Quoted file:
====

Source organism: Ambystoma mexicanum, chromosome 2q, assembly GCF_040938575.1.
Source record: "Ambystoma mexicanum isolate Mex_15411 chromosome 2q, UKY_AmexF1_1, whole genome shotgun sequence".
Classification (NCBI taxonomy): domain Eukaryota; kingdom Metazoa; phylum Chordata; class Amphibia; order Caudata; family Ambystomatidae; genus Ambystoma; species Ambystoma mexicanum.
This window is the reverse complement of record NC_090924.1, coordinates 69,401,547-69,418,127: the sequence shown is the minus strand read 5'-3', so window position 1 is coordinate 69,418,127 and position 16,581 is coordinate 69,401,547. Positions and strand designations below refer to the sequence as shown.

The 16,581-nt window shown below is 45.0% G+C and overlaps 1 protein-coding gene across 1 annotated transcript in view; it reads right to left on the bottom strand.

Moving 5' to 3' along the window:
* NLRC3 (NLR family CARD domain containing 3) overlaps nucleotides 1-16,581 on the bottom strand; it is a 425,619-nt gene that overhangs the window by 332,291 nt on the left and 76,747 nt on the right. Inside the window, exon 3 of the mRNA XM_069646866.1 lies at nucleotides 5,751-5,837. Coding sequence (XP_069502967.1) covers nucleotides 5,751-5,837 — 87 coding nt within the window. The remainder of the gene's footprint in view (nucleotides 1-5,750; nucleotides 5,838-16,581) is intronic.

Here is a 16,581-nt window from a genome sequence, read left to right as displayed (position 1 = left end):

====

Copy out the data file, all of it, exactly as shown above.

Source organism: Ambystoma mexicanum, chromosome 2q, assembly GCF_040938575.1.
Source record: "Ambystoma mexicanum isolate Mex_15411 chromosome 2q, UKY_AmexF1_1, whole genome shotgun sequence".
Classification (NCBI taxonomy): domain Eukaryota; kingdom Metazoa; phylum Chordata; class Amphibia; order Caudata; family Ambystomatidae; genus Ambystoma; species Ambystoma mexicanum.
This window is the reverse complement of record NC_090924.1, coordinates 69,401,547-69,418,127: the sequence shown is the minus strand read 5'-3', so window position 1 is coordinate 69,418,127 and position 16,581 is coordinate 69,401,547. Positions and strand designations below refer to the sequence as shown.

The 16,581-nt window shown below is 45.0% G+C and overlaps 1 protein-coding gene across 1 annotated transcript in view; it reads right to left on the bottom strand.

Moving 5' to 3' along the window:
* NLRC3 (NLR family CARD domain containing 3) overlaps nucleotides 1-16,581 on the bottom strand; it is a 425,619-nt gene that overhangs the window by 332,291 nt on the left and 76,747 nt on the right. Inside the window, exon 3 of the mRNA XM_069646866.1 lies at nucleotides 5,751-5,837. Coding sequence (XP_069502967.1) covers nucleotides 5,751-5,837 — 87 coding nt within the window. The remainder of the gene's footprint in view (nucleotides 1-5,750; nucleotides 5,838-16,581) is intronic.

Here is a 16,581-nt window from a genome sequence, read left to right as displayed (position 1 = left end):